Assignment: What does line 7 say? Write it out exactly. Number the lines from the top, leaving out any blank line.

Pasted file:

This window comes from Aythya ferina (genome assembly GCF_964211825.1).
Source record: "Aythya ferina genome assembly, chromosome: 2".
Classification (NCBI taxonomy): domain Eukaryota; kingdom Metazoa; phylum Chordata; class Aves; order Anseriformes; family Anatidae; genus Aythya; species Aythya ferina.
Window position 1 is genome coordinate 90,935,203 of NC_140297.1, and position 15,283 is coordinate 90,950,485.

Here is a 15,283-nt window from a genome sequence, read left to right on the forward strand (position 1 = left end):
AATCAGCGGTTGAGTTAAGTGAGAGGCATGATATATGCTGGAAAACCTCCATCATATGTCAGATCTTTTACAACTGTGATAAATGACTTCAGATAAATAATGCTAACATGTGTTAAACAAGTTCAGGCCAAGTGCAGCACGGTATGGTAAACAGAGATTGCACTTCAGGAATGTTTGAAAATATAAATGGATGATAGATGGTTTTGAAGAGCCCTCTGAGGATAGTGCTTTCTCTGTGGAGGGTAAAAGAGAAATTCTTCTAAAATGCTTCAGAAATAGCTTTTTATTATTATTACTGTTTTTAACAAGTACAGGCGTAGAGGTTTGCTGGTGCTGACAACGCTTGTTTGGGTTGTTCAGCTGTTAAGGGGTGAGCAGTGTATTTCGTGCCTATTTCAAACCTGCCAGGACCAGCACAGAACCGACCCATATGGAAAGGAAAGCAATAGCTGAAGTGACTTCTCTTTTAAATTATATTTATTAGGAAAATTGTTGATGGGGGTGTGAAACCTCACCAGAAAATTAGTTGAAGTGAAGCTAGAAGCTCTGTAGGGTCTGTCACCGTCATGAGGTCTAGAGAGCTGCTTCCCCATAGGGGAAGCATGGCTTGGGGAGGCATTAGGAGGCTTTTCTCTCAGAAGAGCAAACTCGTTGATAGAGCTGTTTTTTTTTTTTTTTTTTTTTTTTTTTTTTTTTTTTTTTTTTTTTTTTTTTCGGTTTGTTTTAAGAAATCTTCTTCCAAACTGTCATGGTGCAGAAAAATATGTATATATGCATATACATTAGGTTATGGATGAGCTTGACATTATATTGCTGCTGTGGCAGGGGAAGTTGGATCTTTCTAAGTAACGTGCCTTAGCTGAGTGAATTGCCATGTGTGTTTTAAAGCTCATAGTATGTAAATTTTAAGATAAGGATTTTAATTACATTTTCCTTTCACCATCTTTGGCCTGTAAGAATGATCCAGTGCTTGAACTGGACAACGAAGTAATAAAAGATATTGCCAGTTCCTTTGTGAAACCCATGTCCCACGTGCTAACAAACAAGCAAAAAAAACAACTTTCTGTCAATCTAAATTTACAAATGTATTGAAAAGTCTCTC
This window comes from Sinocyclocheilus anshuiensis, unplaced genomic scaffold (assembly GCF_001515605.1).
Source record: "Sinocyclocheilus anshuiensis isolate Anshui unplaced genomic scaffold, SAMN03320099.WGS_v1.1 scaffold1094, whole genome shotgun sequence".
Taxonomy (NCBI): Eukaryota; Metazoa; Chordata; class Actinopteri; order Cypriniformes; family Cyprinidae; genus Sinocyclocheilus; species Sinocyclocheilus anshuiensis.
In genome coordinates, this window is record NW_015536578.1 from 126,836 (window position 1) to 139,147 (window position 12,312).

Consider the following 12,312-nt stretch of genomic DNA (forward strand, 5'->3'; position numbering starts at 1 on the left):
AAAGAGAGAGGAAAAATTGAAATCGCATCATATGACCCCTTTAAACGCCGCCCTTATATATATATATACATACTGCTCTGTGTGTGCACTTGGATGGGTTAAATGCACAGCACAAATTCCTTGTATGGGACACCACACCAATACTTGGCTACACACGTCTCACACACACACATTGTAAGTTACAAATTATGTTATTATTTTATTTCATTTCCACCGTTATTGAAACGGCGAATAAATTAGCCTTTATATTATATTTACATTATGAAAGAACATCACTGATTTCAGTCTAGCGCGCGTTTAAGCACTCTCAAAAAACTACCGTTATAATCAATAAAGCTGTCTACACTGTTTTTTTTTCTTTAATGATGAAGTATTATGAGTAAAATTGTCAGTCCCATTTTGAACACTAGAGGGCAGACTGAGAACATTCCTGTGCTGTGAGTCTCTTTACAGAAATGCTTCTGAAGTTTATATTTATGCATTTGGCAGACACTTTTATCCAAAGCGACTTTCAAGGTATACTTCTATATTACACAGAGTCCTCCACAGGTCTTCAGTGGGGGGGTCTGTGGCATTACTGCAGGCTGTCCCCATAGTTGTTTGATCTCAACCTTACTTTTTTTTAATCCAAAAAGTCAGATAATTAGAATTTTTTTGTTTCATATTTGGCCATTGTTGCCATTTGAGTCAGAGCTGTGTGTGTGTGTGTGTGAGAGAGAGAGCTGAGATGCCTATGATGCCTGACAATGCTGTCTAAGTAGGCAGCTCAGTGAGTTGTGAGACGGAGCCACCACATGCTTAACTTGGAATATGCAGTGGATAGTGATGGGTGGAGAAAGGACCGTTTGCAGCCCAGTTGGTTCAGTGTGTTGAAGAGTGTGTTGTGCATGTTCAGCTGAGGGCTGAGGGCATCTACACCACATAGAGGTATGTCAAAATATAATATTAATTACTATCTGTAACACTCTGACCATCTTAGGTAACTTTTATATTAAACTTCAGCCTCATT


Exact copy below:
This window comes from Sinocyclocheilus anshuiensis, unplaced genomic scaffold (assembly GCF_001515605.1).